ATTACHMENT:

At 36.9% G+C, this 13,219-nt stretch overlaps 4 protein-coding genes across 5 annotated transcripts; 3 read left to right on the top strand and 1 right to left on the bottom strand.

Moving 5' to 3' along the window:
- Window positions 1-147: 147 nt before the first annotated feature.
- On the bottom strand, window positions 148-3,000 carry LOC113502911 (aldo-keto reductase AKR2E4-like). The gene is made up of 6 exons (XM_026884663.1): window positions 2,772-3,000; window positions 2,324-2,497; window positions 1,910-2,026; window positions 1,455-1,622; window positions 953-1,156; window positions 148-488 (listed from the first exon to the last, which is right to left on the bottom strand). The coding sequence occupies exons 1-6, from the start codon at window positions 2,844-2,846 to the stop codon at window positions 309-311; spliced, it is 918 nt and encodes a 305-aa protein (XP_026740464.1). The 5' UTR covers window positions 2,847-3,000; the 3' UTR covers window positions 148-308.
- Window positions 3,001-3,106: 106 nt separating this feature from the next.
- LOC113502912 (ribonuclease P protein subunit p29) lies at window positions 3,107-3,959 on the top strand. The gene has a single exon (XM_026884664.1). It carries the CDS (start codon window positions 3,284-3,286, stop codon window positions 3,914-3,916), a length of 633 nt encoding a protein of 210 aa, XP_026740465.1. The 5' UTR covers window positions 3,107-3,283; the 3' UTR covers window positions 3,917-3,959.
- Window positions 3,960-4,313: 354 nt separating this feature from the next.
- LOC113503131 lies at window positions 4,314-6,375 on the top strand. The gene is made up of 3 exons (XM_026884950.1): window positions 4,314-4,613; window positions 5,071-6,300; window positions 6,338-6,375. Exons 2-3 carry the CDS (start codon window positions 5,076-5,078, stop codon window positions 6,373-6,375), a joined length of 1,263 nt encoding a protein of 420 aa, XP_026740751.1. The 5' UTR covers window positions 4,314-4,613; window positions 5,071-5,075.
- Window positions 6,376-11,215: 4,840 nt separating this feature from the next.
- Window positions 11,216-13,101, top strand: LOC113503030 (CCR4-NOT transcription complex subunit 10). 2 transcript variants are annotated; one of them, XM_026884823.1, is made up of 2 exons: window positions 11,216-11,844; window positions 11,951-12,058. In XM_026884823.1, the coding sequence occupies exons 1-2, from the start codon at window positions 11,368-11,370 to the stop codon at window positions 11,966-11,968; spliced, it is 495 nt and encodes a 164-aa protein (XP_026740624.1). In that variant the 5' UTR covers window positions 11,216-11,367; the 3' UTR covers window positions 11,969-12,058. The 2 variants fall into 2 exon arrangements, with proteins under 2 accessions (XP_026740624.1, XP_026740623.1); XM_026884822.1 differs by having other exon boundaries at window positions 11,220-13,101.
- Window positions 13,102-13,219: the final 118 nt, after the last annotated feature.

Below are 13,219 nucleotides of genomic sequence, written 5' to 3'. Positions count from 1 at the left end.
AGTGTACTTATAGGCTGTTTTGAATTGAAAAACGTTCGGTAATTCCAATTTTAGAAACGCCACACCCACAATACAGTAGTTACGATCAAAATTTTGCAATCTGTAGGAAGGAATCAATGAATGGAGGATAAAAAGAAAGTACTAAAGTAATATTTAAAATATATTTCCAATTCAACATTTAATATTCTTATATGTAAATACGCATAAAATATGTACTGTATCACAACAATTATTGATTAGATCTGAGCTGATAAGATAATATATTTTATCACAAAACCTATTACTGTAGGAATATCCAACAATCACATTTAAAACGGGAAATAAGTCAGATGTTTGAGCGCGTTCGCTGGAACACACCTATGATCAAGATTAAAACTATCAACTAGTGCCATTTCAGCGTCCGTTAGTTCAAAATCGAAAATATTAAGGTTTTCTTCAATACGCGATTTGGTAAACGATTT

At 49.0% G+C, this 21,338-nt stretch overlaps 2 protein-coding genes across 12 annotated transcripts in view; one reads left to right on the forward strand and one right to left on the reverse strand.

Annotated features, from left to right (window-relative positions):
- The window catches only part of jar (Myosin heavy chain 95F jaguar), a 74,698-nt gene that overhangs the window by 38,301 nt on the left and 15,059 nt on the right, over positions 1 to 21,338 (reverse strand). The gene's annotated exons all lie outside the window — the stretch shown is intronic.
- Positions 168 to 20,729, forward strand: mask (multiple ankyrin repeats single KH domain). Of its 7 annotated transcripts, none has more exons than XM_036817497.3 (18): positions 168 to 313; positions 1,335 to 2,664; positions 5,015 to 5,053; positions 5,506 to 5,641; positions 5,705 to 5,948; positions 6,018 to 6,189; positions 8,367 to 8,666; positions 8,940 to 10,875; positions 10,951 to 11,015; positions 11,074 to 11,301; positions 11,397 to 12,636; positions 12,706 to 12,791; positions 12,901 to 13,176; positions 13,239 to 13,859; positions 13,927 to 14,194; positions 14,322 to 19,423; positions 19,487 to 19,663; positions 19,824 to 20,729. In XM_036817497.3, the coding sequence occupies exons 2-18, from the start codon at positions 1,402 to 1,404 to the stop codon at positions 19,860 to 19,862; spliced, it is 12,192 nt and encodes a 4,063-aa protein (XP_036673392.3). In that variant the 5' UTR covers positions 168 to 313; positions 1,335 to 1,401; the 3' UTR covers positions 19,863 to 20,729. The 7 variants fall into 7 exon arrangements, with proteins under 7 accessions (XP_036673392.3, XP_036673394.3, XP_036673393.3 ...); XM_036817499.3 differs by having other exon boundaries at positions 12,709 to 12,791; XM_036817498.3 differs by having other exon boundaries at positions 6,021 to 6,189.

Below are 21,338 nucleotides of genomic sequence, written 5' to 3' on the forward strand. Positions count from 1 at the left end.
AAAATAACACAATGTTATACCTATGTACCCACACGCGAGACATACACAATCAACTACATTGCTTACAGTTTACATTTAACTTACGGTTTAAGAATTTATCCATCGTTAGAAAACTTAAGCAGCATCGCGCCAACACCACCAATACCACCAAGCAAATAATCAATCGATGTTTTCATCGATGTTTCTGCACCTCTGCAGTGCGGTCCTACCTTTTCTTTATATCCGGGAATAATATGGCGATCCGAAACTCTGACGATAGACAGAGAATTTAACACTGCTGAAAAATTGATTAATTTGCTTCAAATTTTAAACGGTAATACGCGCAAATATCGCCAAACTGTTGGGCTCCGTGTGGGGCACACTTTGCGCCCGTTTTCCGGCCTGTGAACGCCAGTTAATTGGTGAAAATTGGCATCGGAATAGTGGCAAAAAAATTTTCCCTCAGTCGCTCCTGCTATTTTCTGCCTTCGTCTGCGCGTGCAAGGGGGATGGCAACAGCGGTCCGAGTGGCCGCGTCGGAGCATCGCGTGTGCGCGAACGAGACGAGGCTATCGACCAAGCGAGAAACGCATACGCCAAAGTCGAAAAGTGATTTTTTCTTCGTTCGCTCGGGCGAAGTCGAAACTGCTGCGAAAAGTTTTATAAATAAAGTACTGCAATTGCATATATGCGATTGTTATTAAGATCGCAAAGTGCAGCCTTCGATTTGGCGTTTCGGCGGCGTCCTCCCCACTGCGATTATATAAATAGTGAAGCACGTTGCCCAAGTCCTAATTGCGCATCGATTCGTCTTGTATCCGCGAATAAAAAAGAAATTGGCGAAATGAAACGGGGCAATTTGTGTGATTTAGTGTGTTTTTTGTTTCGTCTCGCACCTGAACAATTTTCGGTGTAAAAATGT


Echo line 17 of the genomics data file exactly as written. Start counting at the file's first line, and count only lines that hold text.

- Positions 168 to 20,729, forward strand: mask (multiple ankyrin repeats single KH domain). Of its 7 annotated transcripts, none has more exons than XM_036817497.3 (18): positions 168 to 313; positions 1,335 to 2,664; positions 5,015 to 5,053; positions 5,506 to 5,641; positions 5,705 to 5,948; positions 6,018 to 6,189; positions 8,367 to 8,666; positions 8,940 to 10,875; positions 10,951 to 11,015; positions 11,074 to 11,301; positions 11,397 to 12,636; positions 12,706 to 12,791; positions 12,901 to 13,176; positions 13,239 to 13,859; positions 13,927 to 14,194; positions 14,322 to 19,423; positions 19,487 to 19,663; positions 19,824 to 20,729. In XM_036817497.3, the coding sequence occupies exons 2-18, from the start codon at positions 1,402 to 1,404 to the stop codon at positions 19,860 to 19,862; spliced, it is 12,192 nt and encodes a 4,063-aa protein (XP_036673392.3). In that variant the 5' UTR covers positions 168 to 313; positions 1,335 to 1,401; the 3' UTR covers positions 19,863 to 20,729. The 7 variants fall into 7 exon arrangements, with proteins under 7 accessions (XP_036673392.3, XP_036673394.3, XP_036673393.3 ...); XM_036817499.3 differs by having other exon boundaries at positions 12,709 to 12,791; XM_036817498.3 differs by having other exon boundaries at positions 6,021 to 6,189.